illegal placement of unauthorized charges on a consumer’s monthly phone bill.
Specifically, the FCC: 1) required telephone companies to notify subscribers at the point
of sale, on each bill, and on their websites of the option to block third-party charges from
their landline telephone bills if the carrier offers that option; 2) strengthened the
Commission’s requirement that third-party charges be separated from the landline
telephone company’s charges on phone bills; and 3) asked whether the Commission
should adopt additional protections, such as requiring landline telephone companies to
get consumer consent before placing those charges on their telephone bills.

• In May 2012, the Commission initiated a proceeding to create a Do-Not-Call registry for
public safety answering points (PSAPs) as required by the “Middle Class Tax Relief and
Job Creation Act of 2012.” Specifically, the Commission sought comment on a number
of issues relevant to this Act which requires the Commission to establish a registry that
allows PSAPs to register telephone numbers on a Do-Not-Call list and prohibits the use
of automatic dialing or “robocall” equipment to contact those numbers. The Commission
adopted the proposed rules on October 17, 2012.

• CTIA-The Wireless Association agreed to amend its Consumer Code for Wireless
Service to require its participating member wireless service providers to send alerts to

ANNUAL PERFORMANCE REPORT – FISCAL YEAR 2012

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their subscribers when they approach and when they exceed plan allowances for voice,
data and messaging and are about to incur overage charges. Alerts are also required
when subscribers are traveling overseas and are about to incur international roaming
charges. In April 2012, the FCC created and launched a dynamic table for the
Commission’s website that tracks carriers’ progress in providing these alerts, according
to the latest information supplied by CTIA. The revised CTIA Code also requires the
participating carriers to “clearly and conspicuously disclose tools or services that enable
consumers to track, monitor and/or set limits on voice, messaging and data usage.” The
table provides links to each carrier’s website where the carrier describes its alert
practices.

• The Commission adopted rules to implement the Commercial Advertisement Loudness
Mitigation Act. Loud commercials on television are a source of many consumer
complaints to the Commission. The Commission chose a technical solution to excessive
volume that does not impose significant costs to TV broadcasters, cable operators and
other multichannel video programming distributors.

• To further protect consumers from unwanted autodialed or prerecorded calls, often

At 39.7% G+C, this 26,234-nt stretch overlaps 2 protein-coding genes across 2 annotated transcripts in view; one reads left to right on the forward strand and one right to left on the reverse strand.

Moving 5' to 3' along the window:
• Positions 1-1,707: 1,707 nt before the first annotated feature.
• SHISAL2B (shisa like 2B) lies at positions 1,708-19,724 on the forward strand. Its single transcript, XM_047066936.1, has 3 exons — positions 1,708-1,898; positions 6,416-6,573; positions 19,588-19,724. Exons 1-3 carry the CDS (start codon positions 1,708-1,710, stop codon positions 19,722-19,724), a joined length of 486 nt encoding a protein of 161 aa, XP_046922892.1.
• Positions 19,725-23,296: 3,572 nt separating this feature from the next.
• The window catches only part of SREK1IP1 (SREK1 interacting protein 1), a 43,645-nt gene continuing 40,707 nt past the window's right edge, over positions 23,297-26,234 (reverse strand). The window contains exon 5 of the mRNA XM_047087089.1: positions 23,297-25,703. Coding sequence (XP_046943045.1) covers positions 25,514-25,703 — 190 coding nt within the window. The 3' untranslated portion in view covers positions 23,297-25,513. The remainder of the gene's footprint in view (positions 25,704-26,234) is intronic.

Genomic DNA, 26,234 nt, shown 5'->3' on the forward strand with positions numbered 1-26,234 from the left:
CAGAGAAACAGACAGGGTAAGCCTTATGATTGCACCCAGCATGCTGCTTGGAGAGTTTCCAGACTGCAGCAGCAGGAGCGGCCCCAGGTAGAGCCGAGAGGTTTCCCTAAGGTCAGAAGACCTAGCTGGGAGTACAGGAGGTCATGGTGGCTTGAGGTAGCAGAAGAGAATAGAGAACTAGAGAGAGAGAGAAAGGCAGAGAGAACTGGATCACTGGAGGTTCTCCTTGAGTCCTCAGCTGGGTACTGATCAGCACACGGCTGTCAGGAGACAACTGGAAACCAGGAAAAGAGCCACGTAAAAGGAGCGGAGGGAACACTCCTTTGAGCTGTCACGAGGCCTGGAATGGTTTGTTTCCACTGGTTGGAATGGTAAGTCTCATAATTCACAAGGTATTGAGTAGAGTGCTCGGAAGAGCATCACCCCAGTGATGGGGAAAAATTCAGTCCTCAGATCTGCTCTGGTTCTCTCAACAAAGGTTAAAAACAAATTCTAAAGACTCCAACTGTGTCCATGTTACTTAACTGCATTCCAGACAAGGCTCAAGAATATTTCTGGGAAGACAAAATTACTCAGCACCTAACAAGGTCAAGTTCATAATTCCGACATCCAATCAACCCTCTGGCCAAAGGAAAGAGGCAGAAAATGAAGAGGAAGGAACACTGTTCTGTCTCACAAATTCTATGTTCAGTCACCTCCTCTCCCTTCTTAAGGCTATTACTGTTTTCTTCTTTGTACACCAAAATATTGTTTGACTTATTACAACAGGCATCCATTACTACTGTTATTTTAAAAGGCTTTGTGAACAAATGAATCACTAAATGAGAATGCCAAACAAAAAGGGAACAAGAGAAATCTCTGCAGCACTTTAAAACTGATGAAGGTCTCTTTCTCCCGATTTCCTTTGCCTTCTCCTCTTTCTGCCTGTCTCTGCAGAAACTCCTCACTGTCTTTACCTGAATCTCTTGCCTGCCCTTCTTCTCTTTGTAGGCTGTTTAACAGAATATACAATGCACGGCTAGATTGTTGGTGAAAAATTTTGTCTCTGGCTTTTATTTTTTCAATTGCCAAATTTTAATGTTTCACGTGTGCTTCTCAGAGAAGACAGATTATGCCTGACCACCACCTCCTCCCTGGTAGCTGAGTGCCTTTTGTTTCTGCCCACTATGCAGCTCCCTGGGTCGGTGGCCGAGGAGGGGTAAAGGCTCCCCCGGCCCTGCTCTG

referred to as “robocalls,” the Commission approved changes to its telemarketing rules.
Unwanted telemarketing calls and texts were consistently in the top three consumer
complaint categories at the FCC in 2011. The Order adopted helps put an end to these
intrusions by empowering consumers with increased rights under the FCC’s
telemarketing rules. Specifically, the rules protect consumers by: (1) requiring
telemarketers to obtain prior express written consent, including by electronic means such
as a website form, before placing a robocall to a consumer; (2) eliminating the
“established business relationship” exemption to the requirement that telemarketing
robocalls to residential wireline phones occur only with prior express consent from the
consumer; (3) requiring telemarketers to provide an automated, interactive “opt-out”
mechanism during each robocall so that consumers can immediately tell the telemarketer
to stop calling; and, (4) strictly limiting the number of abandoned or “dead air” calls that
telemarketers can make within each calling campaign.

• The Commission acted to strengthen and expand communications services to Native
Nations and their communities. The Commission adopted proposals to enlarge the tribal
priority provided to Tribes and Tribal entities seeking to establish new commercial FM
services. These efforts enhanced the ability of federally recognized Native American
Tribes and Alaska Native Villages not only to receive radio service tailored to their
specific needs and cultures, but to increase the ownership of such radio stations by Tribes
and Tribal-owned entities.


Enforce the Commission’s rules for the benefit of consumers.

• In its efforts to protect the most vulnerable segments of our population, the FCC’s
Enforcement Bureau actively pursued numerous investigations to enforce the
requirements of Section 201(b) of the Communications Act, proposing $10 million in
penalties against companies for deceptively marketing prepaid calling cards to largely
immigrant communities.

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• The FCC investigated Verizon for apparent violations of the CPNI rules (which protect